25 February 2016
A recent court ruling, Hughes vs. Royal London has over turned a decision of the Pensions Ombudsman who had upheld the provider’s decision to refuse to pay a transfer value. Tony Bacon, LCP Senior Consultant, shares his views on the potential impact this could have for future pension fraud victims.
Commenting on the High Court ruling in Hughes vs. Royal London, Tony said “Enough is enough. Pension scheme trustees, honest men and women doing a difficult job already, are now put in an impossible position. They are told by government and the regulator to carry out due diligence to ensure that they do not pay members’ hard-earned pension rights to crooks.
“But the legal position is now that if the due diligence reveals that they are being asked to pay out to a crooked scheme – where the likelihood is that the member will never see their money again and get a tax penalty for the privilege of being defrauded – then the DWP’s own pensions legislation means that they have to pay out anyway.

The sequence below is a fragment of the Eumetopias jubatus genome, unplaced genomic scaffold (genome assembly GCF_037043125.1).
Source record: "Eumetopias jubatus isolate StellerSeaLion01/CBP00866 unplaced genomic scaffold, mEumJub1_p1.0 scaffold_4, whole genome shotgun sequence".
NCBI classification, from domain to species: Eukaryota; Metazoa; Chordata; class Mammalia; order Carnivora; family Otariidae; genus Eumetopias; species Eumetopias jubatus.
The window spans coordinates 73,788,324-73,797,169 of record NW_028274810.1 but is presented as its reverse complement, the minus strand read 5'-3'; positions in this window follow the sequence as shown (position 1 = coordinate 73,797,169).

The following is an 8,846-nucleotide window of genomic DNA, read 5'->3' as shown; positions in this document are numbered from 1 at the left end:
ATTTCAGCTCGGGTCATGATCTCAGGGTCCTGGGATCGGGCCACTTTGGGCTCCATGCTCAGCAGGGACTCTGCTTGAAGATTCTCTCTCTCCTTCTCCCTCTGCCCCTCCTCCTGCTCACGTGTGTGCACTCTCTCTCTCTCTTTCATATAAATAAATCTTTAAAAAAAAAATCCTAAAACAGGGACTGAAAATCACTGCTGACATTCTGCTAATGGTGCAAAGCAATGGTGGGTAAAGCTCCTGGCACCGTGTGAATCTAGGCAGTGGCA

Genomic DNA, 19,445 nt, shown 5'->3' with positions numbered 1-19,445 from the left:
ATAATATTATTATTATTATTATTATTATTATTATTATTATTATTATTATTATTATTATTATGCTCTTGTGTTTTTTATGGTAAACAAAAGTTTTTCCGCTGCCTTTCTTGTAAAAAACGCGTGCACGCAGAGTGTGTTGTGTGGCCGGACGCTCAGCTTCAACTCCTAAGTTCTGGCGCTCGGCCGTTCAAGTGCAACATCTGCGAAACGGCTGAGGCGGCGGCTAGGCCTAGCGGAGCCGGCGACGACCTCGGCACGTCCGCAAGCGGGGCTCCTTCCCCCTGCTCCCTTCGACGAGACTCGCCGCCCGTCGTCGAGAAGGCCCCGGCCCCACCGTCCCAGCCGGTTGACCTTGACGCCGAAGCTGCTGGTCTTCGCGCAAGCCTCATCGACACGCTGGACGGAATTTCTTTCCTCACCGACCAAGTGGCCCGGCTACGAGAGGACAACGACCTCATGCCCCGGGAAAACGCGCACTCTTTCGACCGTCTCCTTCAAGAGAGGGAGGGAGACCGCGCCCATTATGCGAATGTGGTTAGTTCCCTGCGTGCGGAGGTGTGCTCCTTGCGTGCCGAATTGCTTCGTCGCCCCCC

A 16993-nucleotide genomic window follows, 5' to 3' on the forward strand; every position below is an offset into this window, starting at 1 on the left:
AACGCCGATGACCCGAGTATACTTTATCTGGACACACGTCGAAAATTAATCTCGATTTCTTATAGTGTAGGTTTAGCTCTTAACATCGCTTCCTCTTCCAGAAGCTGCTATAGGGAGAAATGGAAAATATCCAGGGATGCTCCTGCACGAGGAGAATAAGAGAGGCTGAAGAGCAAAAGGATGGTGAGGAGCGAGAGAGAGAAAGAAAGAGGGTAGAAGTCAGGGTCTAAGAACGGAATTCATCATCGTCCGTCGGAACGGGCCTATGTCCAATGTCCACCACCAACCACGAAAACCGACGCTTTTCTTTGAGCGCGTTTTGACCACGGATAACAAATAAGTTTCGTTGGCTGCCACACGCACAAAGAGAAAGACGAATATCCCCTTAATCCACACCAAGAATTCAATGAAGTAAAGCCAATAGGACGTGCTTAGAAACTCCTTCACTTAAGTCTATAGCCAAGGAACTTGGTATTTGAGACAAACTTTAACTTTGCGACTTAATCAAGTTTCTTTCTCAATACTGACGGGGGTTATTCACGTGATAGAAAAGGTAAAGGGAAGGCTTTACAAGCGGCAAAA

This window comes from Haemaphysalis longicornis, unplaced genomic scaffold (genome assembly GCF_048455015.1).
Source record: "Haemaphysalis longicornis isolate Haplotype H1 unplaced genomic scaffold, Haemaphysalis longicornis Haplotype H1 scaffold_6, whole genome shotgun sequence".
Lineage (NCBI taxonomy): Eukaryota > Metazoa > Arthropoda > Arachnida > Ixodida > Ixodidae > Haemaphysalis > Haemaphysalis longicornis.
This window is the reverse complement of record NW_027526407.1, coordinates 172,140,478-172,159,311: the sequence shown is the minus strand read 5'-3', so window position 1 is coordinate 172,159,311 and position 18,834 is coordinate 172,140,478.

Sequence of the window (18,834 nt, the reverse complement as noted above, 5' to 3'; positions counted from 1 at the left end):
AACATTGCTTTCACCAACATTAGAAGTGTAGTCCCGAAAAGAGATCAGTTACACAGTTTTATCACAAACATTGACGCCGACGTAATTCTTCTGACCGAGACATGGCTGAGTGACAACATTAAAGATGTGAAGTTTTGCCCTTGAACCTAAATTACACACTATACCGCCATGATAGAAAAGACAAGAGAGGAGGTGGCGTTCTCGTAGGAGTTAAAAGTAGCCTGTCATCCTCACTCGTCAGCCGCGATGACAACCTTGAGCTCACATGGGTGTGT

“This is completely unacceptable. It is time that the DWP acted and legislated so that trustees can say ‘no’ where there are obvious red flags, such as once in a lifetime ‘storage pod’ or Cape Verde timeshare investment ‘opportunities’ or unregulated ‘introducers’ involved. It would not be difficult. We would be happy to help the Department draft the few lines of legislation which would do the job.”